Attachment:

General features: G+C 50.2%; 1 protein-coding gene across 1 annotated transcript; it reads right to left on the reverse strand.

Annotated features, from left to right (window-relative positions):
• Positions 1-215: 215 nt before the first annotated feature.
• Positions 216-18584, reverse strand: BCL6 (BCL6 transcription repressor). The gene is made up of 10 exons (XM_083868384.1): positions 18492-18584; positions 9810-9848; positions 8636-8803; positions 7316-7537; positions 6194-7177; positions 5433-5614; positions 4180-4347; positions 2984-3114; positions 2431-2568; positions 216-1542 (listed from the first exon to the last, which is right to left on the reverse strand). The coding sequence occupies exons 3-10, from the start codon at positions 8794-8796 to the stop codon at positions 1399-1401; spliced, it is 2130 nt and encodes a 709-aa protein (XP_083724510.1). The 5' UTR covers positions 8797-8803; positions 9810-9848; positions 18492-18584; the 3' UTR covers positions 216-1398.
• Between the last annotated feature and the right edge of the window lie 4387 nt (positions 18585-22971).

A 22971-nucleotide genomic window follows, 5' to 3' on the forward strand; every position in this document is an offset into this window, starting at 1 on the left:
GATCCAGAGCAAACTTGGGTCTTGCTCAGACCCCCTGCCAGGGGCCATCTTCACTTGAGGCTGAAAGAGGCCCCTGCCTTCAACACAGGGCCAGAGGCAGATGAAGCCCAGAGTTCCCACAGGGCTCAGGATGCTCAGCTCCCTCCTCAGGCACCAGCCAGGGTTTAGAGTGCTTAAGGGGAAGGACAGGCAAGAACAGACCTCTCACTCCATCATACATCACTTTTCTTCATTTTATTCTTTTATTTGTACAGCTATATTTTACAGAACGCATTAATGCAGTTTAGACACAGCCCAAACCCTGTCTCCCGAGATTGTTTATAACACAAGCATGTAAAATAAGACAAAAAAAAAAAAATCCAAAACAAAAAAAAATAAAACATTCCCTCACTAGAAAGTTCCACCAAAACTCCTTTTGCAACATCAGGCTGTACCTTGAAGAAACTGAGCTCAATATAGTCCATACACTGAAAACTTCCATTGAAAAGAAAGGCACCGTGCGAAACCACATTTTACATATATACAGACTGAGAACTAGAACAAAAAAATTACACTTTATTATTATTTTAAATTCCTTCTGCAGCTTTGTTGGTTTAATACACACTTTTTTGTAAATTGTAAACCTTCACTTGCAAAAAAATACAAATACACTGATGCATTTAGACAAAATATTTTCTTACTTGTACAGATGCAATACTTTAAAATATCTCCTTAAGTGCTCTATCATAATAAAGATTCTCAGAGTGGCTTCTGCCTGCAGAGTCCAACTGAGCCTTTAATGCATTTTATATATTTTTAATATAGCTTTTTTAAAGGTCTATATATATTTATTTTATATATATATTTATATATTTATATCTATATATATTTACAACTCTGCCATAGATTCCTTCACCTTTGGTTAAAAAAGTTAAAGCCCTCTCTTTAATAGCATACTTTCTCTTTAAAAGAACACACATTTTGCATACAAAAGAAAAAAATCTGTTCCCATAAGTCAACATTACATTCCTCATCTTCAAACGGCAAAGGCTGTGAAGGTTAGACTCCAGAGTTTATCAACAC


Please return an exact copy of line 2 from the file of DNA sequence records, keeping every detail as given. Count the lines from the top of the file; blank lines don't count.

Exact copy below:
Annotated features, from left to right (window-relative positions):